Three Late-Round Wide Receivers to Draft After Pick No. 100

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There are three late-round wide receivers we should be targeting after pick No. 100 in fantasy football drafts. Each of these wide receivers provides extreme value in PPR leagues. They are Jamison Crowder, Anthony Miller, and Randall Cobb. All three of these players displayed productive stretches in 2019. Make sure to prioritize them as late-round draft targets in redraft leagues and snag at least one, if not more. Crowder projects to be a WR3, yet is drafted as a WR4. Meanwhile, Miller and Cobb go around pick No. 150 or later. Let’s use PlayerProfiler’s advanced stats and metrics to build the case for drafting these players after pick No. 100.

Jamison Crowder, New York Jets

Last season, Jamison Crowder reached career highs in targets and receptions while also leading the Jets in all receiving categories. Crowder received 122 (No. 16 among qualified wide receivers) targets, 78 (No. 16) receptions, 834 (No. 32) receiving yards, and six (No. 22) touchdowns. Last year, he was a target hog with a 24.7-percent (No. 14) Target Share and a 16.0-percent (No. 15) Hog Rate. The Hog Rate, in particular, indicates what players are the focal points of their passing offense. 

Jamison Crowder 2019 Opportunity and Productivity Metrics

On the putrid Jets offense, Crowder demanded and received a ton of opportunities, producing 12.4 (No. 36) Fantasy Points per Game. The Jets have 186 (No. 4) Vacated Targets. Even with Denzel Mims and Breshad Perriman taking some of the available targets, Crowder should receive more looks in 2020. In terms of Game Script, the Jets ranked No. 24 last year, and playing from behind equals more passing. Trust the volume because opportunities are highly-regarded in fantasy football.


Check out Jamison Crowder’s 2020 Projection on PlayerProfiler’s “World Famous” Draft Kit:


One concern for Crowder involves efficiency. With a low 8.0 (No. 91) Average Target Distance mark, it’s not surprising that he finished with a -4.0 (No. 54) Production Premium. However, efficiency becomes less of an issue with the target volume he receives. His 108.45 FFPC ADP continues to rise as we move closer to the start of the fantasy football season. He’s the 41st receiver drafted on average per current FFPC ADP data and is a solid WR3, at worst, for any squad. The target hogging and draft value make Crowder one of the best wide receivers to draft after pick No. 100. 

Anthony Miller, Chicago Bears

Don’t sleep on Anthony Miller. Although his season-long line doesn’t look amazing, the whole Bears offense struggled last year. Last season, he finished with 85 (No. 44) targets, 52 (No. 43) receptions, 656 (No. 49) receiving yards, and two (No. 75) touchdowns. Miller finished 2019 with a productive five-game stretch from Weeks 11-15. Throughout those five games, he totaled 52 targets, 33 receptions, 431 receiving yards, and his two touchdowns. He received over 60-percent of his targets, receptions, and receiving yards in that stretch while averaging 17.6 Fantasy Points per Game. For context, the increased production and opportunities coincided with Taylor Gabriel missing time due to an injury.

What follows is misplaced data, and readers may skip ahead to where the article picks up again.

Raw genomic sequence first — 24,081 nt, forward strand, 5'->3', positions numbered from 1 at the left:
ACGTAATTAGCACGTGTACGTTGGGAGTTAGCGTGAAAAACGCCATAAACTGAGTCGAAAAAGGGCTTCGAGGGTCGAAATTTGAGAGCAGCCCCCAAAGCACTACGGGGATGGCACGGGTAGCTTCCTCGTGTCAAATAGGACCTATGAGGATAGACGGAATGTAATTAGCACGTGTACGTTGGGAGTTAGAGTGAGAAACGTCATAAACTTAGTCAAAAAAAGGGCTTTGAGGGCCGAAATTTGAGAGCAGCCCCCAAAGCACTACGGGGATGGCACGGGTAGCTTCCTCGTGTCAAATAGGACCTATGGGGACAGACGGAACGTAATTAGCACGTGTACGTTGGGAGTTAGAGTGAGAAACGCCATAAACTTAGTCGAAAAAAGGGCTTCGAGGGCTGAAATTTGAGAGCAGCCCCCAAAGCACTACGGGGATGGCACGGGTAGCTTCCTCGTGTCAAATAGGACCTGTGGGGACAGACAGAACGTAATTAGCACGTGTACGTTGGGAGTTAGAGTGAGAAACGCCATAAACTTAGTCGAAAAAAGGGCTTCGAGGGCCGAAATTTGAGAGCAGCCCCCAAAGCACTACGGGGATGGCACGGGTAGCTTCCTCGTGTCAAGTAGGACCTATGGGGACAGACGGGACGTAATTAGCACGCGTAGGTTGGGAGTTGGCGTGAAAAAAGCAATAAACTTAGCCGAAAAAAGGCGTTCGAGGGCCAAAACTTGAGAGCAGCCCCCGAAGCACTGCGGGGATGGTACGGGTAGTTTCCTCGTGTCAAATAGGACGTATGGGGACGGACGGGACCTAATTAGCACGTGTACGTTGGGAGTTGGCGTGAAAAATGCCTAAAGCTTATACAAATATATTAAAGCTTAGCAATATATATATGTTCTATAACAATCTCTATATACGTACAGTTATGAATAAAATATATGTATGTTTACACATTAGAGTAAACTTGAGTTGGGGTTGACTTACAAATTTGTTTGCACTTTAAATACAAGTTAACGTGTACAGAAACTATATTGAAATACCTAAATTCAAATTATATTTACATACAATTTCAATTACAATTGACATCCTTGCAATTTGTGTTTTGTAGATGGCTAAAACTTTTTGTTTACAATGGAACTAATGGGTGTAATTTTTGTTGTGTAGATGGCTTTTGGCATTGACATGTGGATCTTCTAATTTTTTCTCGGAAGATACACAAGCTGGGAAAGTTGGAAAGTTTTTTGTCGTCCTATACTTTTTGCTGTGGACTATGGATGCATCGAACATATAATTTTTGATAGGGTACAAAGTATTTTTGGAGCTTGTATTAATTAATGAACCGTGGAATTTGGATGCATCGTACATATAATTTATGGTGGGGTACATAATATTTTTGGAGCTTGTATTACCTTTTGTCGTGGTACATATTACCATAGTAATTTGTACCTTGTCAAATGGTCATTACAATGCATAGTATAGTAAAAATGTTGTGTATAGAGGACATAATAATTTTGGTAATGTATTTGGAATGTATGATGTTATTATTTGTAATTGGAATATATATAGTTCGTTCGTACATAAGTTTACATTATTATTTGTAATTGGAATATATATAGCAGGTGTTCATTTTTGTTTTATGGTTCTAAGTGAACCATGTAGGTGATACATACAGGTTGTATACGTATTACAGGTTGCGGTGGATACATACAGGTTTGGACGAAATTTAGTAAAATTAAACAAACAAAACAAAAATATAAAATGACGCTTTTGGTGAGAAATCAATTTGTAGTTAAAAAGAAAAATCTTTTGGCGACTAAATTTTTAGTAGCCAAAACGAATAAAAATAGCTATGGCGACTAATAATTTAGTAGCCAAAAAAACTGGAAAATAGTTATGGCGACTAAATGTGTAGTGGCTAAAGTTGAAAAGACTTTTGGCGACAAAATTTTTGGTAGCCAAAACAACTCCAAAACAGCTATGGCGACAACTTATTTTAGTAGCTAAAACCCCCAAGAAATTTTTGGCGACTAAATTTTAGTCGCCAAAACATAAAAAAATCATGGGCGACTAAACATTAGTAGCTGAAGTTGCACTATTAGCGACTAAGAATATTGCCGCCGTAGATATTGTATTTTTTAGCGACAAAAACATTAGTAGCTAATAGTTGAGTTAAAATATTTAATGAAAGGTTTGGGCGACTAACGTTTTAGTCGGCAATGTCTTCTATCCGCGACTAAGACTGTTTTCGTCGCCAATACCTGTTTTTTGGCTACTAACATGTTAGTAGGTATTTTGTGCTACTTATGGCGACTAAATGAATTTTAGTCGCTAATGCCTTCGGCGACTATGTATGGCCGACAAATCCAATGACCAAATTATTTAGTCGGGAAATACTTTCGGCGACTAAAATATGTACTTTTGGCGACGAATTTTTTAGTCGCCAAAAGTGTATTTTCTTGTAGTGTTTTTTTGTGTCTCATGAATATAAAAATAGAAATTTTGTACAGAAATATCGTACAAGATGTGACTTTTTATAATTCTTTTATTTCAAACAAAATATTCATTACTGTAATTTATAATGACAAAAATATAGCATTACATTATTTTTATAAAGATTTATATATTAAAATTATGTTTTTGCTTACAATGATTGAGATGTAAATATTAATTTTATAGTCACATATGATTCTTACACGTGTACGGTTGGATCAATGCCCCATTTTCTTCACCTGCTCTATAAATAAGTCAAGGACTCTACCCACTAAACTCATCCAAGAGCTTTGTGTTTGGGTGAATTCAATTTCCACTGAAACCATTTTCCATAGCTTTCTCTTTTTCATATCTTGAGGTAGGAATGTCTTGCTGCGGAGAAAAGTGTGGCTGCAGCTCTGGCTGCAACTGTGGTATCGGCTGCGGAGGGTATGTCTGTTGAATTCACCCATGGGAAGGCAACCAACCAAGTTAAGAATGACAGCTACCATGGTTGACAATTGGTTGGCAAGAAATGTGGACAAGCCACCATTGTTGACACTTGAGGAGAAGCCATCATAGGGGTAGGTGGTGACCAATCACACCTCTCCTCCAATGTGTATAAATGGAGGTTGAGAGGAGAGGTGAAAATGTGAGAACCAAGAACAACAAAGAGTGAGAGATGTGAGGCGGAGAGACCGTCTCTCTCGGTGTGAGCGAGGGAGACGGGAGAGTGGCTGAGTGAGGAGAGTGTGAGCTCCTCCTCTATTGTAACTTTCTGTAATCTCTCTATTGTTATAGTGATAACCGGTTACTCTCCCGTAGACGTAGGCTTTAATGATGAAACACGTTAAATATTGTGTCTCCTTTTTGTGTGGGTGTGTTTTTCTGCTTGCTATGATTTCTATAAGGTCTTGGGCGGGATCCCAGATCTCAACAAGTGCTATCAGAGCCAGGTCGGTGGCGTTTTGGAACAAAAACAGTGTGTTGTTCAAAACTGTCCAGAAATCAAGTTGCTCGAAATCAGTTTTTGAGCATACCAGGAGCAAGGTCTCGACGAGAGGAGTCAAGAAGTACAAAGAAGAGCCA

Recent news coming out of Bears camp is that Miller is developing a more structured routine and maturing as a professional. Even Bears wide receivers coach Mike Furrey commented that Miller started to understand what it takes to be a wide receiver around the middle of last year. Add that narrative to the fact that there’s little competition for wide receiver targets outside of Allen Robinson.

2019 70-plus target WRs w/ similar College Target Shares/Dominator Ratings

The table above compares wide receivers that received 70-plus targets with similar College Dominator Ratings and College Target Shares. A Dominator Rating of 35.0-percent or higher indicates that a wide receiver has the potential to be a high-end contributor. A second-round pick in 2018, Miller had a 39.9-percent (80th-percentile) College Dominator Rating and a 30.4-percent (86th-percentile) College Target Share. Not every young wide receiver explodes onto the scene, and Miller’s college prospect profile provides promise for a breakout 2020 season. His 146.43 FFPC ADP makes him a ridiculous draft value as the 53rd receiver off the board. In redraft, and especially in Best Ball leagues, draft Miller with a late-round pick and reap the fantasy goodness. 

Randall Cobb, Houston Texans

Veteran Randall Cobb totaled over 800 receiving yards as Dallas’ third wide receiver last year. In 2019, Cobb recorded 83 (No. 48) targets, 55 (No. 41) receptions, 828 (No. 33) receiving yards, and three (No. 59) touchdowns. Similar to Anthony Miller, Cobb produced well during a brief stretch last season even though the season-long line doesn’t scream excitement. Cobb received six or more targets in nine games, averaging 12.6 Fantasy Points per Game during those contests.

Cobb proved to be efficient with 15.1 (No. 22) yards per reception, 10.0 (No. 9) yards per target, and a +10.3 (No. 27) Production Premium, all with the 48th-most targets. With DeAndre Hopkins traded to the Arizona Cardinals, the Texans have 167 (No. 6) Vacated Targets. Most of those looks project to head towards Brandin Cooks, but there’s a chance for Cobb to be in the 70-80 target range paired with an elite quarterback once again. His 208.45 FFPC ADP makes him the 70th receiver drafted on average, and a great draft value in deeper leagues.